Japan’s former leader Shinzo Abe honoured at divisive state funeral

Japan’s hawkish former leader Shinzo Abe was honoured by a rare and divisive state funeral on Tuesday full of militaristic presentation.

Honour guards carry the urn containing the ashes of Japan's former prime minister Shinzo Abe from the altar at the end of his state funeral in the Nippon Budokan in Tokyo on September 27, 2022. FRANCK ROBICHON/POOL/AFP via Getty Images
Honour guards carry the urn containing the ashes of Japan's former prime minister Shinzo Abe from the altar at the end of his state funeral in the Nippon Budokan in Tokyo on September 27, 2022. FRANCK ROBICHON/POOL/AFP via Getty Images

Prime minister Fumio Kishida has said the publicly financed ceremony was a deserved honour for Japan’s longest-serving modern political leader, but it has deeply split public opinion and was met with angry protests.

The funeral, attended by US vice president Kamala Harris, Japan’s crown prince Akishino and other foreign and Japanese dignitaries, began with Mr Abe’s widow, Akie Abe, in a black formal kimono, walking slowly behind Mr Kishida into the funeral venue, carrying the urn containing his ashes in a wooden box wrapped in a purple cloth with gold stripes.

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Soldiers in white uniforms took Mr Abe’s ashes and placed them on a pedestal filled with white and yellow chrysanthemums and decorations.

Attendants stood while a military band played the Kimigayo national anthem, then observed a moment of silence before a video praising Mr Abe’s tenure.

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Footage included his 2006 parliamentary speech vowing to build a “beautiful Japan” and his speech at the US Congress in 2015.

It also included his visits to disaster-hit northern Japan after the March 2011 tsunami, and his 2016 Super Mario impersonation in Rio de Janeiro to promote the 2020 Tokyo Olympics.

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Mr Kishida, in his 12-minute eulogy, praised Mr Abe as a politician with a clear vision for post-war economic growth and development of Japan and the world, and promoting the concept of a “free and open Indo-Pacific” as a counter to China’s rise.

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Mr Kishida, as he looked up a large photo of a smiling Mr Abe, said that as a fellow politician elected in the same year in 1993, Mr Abe’s loss came too soon.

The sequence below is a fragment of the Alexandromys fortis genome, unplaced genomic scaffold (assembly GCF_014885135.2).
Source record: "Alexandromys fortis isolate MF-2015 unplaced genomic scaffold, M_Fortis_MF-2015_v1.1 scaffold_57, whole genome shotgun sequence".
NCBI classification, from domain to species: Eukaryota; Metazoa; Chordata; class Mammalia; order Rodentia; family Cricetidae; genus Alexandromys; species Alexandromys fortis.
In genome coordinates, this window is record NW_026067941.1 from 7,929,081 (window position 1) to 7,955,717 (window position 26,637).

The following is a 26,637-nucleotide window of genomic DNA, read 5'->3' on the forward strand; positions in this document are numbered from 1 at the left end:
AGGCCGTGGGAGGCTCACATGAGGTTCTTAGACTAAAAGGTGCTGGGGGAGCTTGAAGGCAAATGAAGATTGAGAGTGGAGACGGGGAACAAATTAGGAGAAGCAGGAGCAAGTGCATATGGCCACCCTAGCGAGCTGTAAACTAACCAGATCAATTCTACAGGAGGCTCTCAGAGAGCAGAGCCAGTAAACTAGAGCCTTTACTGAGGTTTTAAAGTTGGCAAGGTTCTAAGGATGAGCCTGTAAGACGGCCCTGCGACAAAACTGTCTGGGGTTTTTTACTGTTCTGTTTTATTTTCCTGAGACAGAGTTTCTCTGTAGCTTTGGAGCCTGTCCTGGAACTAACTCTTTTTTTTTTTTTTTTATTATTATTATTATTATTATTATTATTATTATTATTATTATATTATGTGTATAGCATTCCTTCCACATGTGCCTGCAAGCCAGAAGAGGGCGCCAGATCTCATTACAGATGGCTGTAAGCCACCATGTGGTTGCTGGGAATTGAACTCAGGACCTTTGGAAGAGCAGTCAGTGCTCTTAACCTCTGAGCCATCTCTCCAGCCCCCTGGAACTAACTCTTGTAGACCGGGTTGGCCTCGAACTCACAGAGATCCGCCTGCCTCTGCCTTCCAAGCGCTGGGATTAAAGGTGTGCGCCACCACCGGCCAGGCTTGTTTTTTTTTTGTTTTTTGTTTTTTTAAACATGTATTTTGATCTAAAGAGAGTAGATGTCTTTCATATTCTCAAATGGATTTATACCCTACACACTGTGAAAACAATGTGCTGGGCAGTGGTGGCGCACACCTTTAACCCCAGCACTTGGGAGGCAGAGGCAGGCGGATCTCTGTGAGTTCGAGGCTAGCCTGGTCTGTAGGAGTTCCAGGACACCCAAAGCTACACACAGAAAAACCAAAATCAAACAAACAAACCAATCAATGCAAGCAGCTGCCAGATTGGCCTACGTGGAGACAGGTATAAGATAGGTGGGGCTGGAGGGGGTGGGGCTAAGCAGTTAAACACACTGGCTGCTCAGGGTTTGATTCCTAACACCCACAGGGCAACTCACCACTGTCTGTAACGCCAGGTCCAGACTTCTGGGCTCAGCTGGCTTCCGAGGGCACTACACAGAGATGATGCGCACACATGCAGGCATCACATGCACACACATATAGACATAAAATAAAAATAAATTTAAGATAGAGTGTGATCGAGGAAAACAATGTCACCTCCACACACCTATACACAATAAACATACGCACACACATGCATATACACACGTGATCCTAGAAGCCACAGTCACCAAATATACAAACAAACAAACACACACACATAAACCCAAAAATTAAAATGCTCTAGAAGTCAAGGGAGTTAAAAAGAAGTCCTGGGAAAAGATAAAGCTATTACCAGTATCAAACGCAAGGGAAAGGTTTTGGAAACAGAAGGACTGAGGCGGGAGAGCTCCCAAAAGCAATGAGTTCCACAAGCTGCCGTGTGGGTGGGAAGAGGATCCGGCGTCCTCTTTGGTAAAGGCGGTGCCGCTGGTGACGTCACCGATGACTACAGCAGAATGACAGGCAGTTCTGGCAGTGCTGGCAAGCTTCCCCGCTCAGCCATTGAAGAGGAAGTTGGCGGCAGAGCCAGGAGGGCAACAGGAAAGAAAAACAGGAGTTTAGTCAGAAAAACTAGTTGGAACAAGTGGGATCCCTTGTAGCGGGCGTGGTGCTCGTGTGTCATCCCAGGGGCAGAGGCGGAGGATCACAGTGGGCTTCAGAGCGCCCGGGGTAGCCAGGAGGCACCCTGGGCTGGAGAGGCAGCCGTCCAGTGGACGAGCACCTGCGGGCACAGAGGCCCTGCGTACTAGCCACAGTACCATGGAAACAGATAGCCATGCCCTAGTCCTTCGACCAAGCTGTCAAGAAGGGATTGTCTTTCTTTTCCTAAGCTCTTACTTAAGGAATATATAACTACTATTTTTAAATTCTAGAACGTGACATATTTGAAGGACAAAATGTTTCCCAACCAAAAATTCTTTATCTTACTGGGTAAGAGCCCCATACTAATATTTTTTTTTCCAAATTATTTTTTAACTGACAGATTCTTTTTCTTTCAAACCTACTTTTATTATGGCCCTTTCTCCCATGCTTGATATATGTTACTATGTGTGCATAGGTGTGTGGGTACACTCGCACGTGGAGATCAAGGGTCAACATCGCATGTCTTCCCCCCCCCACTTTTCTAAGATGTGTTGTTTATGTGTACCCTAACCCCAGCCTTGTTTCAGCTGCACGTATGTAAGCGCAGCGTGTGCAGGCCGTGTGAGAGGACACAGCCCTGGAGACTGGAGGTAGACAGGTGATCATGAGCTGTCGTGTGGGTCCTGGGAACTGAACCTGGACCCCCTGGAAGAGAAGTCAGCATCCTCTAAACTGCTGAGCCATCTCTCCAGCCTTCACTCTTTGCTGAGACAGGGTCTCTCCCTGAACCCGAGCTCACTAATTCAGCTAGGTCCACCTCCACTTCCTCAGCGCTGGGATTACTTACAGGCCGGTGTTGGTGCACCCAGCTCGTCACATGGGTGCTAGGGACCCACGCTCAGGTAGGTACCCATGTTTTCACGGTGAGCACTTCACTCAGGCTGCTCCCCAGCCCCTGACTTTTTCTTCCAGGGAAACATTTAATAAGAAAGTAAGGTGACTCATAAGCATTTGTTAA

“You were a person who should have lived much longer,” Mr Kishida said. “I had a firm belief that you were to contribute as a compass to show the future direction of Japan and the rest of the world for 10 or 20 more years.”

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Mr Abe was cremated in July after a private funeral at a Tokyo temple days after he was assassinated while giving a campaign speech on a street in Nara, a city in western Japan.

Tokyo was under maximum security for the state funeral, especially near the Budokan hall venue.

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At a peaceful protest march in the city centre, hundreds of people marched toward the hall, some banging drums and many shouting or holding banners and signs stating their opposition.

“Shinzo Abe has not done a single thing for regular people,” Kaoru Mano said.

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The government maintains that the ceremony is not meant to force anyone to honour Abe.

But the undemocratic decision to give him the rare honour with imperial ties, the cost, and controversies about his and the ruling party’s ties to the ultra-conservative Unification Church, have fuelled controversy.

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Japan’s main political opposition parties boycotted the funeral, which critics say is a reminder of how pre-war imperialist governments used state funerals to fan nationalism.

Opponents say holding a state funeral for Mr Abe is equivalent to an endorsement of ruling party ties to the Unification Church.